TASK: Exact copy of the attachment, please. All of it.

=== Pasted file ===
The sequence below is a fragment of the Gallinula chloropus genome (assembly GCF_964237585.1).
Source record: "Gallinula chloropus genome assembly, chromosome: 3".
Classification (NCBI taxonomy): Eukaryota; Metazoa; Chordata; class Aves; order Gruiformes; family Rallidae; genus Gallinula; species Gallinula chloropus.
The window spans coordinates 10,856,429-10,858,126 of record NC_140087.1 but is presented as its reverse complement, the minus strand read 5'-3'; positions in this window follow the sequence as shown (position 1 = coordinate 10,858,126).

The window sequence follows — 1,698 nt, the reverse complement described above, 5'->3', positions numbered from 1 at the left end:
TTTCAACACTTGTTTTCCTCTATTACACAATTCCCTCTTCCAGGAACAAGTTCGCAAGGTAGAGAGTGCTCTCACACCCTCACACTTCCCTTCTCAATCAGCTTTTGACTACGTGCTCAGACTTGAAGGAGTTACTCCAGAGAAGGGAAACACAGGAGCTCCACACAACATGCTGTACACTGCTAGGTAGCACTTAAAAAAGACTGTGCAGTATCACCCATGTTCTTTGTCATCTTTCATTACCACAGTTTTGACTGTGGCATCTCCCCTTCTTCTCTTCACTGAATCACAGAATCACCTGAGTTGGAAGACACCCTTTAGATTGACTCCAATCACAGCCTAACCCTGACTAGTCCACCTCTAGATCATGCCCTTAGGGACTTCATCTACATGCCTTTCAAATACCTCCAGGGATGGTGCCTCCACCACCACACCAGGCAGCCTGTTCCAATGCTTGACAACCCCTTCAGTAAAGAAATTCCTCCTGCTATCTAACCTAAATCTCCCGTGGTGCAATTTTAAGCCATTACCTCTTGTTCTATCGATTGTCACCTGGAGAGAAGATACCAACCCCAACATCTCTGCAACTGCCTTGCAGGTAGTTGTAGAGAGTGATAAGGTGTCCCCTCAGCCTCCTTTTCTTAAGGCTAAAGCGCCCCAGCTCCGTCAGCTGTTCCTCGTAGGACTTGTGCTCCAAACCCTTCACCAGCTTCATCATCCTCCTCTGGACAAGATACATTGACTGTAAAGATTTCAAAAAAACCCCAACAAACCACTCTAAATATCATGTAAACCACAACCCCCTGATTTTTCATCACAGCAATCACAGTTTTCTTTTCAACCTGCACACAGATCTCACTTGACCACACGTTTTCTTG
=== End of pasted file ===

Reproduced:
The sequence below is a fragment of the Gallinula chloropus genome (assembly GCF_964237585.1).
Source record: "Gallinula chloropus genome assembly, chromosome: 3".
Classification (NCBI taxonomy): Eukaryota; Metazoa; Chordata; class Aves; order Gruiformes; family Rallidae; genus Gallinula; species Gallinula chloropus.
The window spans coordinates 10,856,429-10,858,126 of record NC_140087.1 but is presented as its reverse complement, the minus strand read 5'-3'; positions in this window follow the sequence as shown (position 1 = coordinate 10,858,126).

The window sequence follows — 1,698 nt, the reverse complement described above, 5'->3', positions numbered from 1 at the left end:
TTTCAACACTTGTTTTCCTCTATTACACAATTCCCTCTTCCAGGAACAAGTTCGCAAGGTAGAGAGTGCTCTCACACCCTCACACTTCCCTTCTCAATCAGCTTTTGACTACGTGCTCAGACTTGAAGGAGTTACTCCAGAGAAGGGAAACACAGGAGCTCCACACAACATGCTGTACACTGCTAGGTAGCACTTAAAAAAGACTGTGCAGTATCACCCATGTTCTTTGTCATCTTTCATTACCACAGTTTTGACTGTGGCATCTCCCCTTCTTCTCTTCACTGAATCACAGAATCACCTGAGTTGGAAGACACCCTTTAGATTGACTCCAATCACAGCCTAACCCTGACTAGTCCACCTCTAGATCATGCCCTTAGGGACTTCATCTACATGCCTTTCAAATACCTCCAGGGATGGTGCCTCCACCACCACACCAGGCAGCCTGTTCCAATGCTTGACAACCCCTTCAGTAAAGAAATTCCTCCTGCTATCTAACCTAAATCTCCCGTGGTGCAATTTTAAGCCATTACCTCTTGTTCTATCGATTGTCACCTGGAGAGAAGATACCAACCCCAACATCTCTGCAACTGCCTTGCAGGTAGTTGTAGAGAGTGATAAGGTGTCCCCTCAGCCTCCTTTTCTTAAGGCTAAAGCGCCCCAGCTCCGTCAGCTGTTCCTCGTAGGACTTGTGCTCCAAACCCTTCACCAGCTTCATCATCCTCCTCTGGACAAGATACATTGACTGTAAAGATTTCAAAAAAACCCCAACAAACCACTCTAAATATCATGTAAACCACAACCCCCTGATTTTTCATCACAGCAATCACAGTTTTCTTTTCAACCTGCACACAGATCTCACTTGACCACACGTTTTCTTG